“A lot of retailers come to a vendor with a list of what they want, but have no real concept of the cost or timeline for implementation or whether they are ready for an entire on-demand platform,” says CDS Global’s Colon.
Walking a retailer through a proposal gives the retailer a clearer picture of what to expect from an on-demand platform and helps determine whether the business is ready for an entire platform or a few applications. “Sometimes it is better for the retailer to dip their toe into the water rather than jump in feet first,” Colon adds.
Asking whether the supplier provides explicit specifications in the proposed contract for such criteria as web site up-time, page load time, response and resolution time for reported problems is also a must. “It is important to spell these thresholds out, so all parties are clear on the resolution timeline responsibilities for each level of severity,” Max says.
Other questions retailers should ask include financial health of the supplier and how much money the vendor puts behind research and development and meeting compliance standards.
“If a supplier’s financial health is weak, they may not be investing properly in keeping their technology current,” Marrah says. “Their technology may have the latest bells and whistles but it may not be compliant with security standards like PCI or internal auditing standards such as Sarbanes-Oxley, which are essential.”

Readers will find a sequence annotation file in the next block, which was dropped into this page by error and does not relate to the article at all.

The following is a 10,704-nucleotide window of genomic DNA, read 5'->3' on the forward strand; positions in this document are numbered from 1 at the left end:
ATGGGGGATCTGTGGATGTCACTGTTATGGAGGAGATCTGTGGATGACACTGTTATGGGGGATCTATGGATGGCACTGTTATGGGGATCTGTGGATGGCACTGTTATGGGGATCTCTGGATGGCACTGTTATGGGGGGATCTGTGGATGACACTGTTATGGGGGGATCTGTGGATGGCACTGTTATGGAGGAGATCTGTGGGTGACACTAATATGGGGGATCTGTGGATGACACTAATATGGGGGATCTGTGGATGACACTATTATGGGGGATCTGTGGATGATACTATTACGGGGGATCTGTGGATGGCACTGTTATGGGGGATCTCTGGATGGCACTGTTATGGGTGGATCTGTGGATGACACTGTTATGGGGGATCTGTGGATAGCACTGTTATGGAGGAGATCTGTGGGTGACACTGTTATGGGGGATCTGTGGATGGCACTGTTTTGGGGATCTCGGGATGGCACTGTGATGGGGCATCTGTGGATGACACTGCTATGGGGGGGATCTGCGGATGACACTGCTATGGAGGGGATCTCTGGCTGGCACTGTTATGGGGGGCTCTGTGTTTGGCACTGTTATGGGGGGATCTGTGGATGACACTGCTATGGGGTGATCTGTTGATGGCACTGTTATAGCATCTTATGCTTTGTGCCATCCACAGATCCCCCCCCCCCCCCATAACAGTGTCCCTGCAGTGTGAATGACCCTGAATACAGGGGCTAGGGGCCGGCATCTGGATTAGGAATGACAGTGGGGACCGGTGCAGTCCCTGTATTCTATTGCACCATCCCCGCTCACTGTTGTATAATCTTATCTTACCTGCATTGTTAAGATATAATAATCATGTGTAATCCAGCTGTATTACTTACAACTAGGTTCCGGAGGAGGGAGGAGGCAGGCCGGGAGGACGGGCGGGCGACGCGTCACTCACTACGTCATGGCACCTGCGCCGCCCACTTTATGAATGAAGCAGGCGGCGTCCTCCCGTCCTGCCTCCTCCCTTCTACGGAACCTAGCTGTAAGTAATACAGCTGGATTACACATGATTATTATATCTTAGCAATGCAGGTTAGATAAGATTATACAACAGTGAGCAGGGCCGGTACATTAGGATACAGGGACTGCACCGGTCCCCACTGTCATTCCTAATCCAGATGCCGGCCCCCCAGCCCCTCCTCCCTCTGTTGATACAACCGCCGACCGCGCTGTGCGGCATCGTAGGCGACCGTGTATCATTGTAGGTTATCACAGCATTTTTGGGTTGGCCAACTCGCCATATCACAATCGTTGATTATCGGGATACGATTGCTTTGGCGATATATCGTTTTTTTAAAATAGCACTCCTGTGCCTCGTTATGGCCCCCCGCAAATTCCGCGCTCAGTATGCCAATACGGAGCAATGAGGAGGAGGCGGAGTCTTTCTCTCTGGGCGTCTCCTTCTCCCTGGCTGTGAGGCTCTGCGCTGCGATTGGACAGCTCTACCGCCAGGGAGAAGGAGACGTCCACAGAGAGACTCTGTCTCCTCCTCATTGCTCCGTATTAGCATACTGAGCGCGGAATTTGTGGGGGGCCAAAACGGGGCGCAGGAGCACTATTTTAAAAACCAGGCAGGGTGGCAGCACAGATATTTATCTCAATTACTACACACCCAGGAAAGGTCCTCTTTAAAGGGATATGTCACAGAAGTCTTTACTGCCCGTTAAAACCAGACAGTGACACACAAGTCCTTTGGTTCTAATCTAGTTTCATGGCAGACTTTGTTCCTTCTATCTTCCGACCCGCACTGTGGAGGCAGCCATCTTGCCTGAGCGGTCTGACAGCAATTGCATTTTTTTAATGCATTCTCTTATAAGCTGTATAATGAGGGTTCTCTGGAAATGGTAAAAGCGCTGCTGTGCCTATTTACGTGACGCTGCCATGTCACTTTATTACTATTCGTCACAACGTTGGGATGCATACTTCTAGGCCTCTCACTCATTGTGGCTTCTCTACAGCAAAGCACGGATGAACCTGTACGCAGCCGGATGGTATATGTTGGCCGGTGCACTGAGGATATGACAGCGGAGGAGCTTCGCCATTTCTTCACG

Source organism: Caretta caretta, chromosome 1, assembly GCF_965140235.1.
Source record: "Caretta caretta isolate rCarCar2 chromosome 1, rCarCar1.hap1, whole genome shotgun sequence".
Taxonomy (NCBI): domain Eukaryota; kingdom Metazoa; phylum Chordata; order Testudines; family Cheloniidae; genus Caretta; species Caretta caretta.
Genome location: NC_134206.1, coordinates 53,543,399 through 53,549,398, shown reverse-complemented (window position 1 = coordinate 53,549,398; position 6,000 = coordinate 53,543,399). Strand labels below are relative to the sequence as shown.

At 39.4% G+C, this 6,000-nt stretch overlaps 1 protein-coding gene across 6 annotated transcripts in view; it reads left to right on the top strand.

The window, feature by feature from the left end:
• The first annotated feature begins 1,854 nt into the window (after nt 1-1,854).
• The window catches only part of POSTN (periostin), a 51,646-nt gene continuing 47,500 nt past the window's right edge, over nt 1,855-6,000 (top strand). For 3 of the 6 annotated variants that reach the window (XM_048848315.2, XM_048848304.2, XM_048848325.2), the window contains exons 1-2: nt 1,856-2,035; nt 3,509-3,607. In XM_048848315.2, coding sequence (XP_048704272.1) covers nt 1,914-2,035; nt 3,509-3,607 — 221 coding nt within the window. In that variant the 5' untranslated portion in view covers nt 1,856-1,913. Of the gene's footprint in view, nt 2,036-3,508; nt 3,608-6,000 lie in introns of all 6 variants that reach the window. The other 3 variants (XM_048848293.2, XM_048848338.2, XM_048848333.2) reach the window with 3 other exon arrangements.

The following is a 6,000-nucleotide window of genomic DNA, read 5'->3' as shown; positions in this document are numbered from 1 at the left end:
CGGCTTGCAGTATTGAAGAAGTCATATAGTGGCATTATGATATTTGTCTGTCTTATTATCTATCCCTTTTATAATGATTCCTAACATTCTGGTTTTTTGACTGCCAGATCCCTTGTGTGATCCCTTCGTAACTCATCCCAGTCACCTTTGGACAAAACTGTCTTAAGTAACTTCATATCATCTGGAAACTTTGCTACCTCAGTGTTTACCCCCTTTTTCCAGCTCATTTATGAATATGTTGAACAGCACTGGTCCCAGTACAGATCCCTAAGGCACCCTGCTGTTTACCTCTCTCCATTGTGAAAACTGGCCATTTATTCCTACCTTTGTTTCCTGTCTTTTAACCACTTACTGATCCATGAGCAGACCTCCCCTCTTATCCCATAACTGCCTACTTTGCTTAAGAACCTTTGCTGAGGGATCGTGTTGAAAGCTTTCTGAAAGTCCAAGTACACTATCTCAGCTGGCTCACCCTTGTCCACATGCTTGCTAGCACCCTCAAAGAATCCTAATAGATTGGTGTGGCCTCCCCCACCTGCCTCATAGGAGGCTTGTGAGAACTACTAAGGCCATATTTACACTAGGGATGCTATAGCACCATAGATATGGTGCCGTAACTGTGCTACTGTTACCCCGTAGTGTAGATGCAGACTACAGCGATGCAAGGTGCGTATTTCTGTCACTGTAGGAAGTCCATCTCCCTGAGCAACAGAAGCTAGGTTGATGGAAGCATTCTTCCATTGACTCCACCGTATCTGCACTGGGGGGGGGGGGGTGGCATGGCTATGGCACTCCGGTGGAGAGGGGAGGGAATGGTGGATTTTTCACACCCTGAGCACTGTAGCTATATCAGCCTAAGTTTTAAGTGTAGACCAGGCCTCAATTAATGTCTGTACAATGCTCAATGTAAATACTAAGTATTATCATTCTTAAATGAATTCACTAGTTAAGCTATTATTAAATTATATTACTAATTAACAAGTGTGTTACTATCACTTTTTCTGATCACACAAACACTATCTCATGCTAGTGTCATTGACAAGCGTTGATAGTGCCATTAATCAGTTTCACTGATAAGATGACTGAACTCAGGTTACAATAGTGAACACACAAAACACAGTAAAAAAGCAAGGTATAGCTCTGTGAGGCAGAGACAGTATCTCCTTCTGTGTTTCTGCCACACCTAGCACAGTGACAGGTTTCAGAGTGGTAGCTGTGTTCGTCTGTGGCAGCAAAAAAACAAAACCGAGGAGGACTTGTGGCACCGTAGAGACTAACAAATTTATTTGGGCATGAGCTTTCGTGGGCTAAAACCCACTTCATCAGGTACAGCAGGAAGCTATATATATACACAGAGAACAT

It is also recommended that retailers verify the redundancy of the supplier’s platform to make certain the vendor has adequate infrastructure to not only handle spikes in traffic but also keep clients’ web sites operational in the event of technical problems or disasters.
Resiliency and redundancy
“When a web site goes down or pieces of it are not functioning properly because the platform can’t scale to the volume of traffic, it costs retailers business and that’s something they can’t afford to have happen, especially in today’s economic climate,” Max says. “The resilience and redundancy inherent in the multi-tenanted model protect against this kind of calamity.”
Testing a feature prior to rollout can reduce the potential for technical snafus. It is in a retailer’s best interest to become familiar with the vendor’s testing procedures and make certain the results are immediately available to them.
“There has to be visibility in testing to be sure it is being done properly,” says CDS Global’s Murken. “Transparent testing is the best way to prevent performance problems before a change to the web site is rolled out.”
As retailers look for new technologies that can provide a competitive edge in a slumping economy, the richer features of on-demand platforms and the lower, fixed operating costs are making them more attractive.
“On-demand platforms allow retailers to stay competitive and better manage customer relationships,” Marrah says. “With the rapid advances in e-commerce technology, retailers can’t afford a platform that holds back their business.”